The fact is that just like the majority culture, people of color want to give and will give to charities in which they see the ability to make a difference. Whether in a neighborhood school, local homeless shelter, community arts programs, literacy program, community garden, scholarship fund, or help for the elderly, people of all ethnicities are willing to help where they see the need. Organizations should never assume that a particular person or group of people won’t offer and supply financial support. Although donor priorities, values, and habits differ somewhat between ethnic or racial groups, people of color will give more if asked.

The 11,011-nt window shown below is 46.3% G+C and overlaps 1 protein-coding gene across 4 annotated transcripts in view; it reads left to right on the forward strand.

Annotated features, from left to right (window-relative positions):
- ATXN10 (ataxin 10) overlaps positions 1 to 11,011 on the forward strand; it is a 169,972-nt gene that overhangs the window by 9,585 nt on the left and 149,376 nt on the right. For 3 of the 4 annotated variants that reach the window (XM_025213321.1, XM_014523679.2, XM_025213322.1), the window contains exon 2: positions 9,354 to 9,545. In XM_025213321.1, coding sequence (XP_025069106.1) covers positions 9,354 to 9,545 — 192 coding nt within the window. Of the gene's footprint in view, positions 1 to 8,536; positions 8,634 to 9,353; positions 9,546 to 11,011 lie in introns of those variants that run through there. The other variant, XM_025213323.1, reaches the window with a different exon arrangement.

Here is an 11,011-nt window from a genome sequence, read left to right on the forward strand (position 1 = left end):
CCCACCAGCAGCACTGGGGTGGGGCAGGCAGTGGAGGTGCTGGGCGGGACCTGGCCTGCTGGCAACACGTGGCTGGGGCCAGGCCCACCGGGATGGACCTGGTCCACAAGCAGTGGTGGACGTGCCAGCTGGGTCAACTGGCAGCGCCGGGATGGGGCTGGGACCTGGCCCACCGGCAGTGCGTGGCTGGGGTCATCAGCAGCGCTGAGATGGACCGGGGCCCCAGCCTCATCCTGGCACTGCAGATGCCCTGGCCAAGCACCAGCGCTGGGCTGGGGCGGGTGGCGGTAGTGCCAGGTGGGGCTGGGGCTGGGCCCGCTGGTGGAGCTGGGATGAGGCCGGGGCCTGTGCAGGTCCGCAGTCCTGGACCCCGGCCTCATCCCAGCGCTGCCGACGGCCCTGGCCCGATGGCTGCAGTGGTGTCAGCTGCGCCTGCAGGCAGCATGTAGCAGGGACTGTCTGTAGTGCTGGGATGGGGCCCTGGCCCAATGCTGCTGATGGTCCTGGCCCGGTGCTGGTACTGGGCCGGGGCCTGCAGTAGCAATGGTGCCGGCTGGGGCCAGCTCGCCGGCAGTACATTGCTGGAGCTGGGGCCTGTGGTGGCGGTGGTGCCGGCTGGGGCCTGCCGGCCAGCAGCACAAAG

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It makes sense to tap into donors of color to engage more people in philanthropy. Understanding where the opportunity exists is key to that engagement.

Among African-American donors, religion dominates giving priorities. Blackbaud Institute’s report reveals that 50% of African-Americans say they donate to their place of worship more than any other nonprofit category. Local social service, children’s welfare, health, youth development, and anti-racism or anti-hate organizations are also categories favored by African-Americans.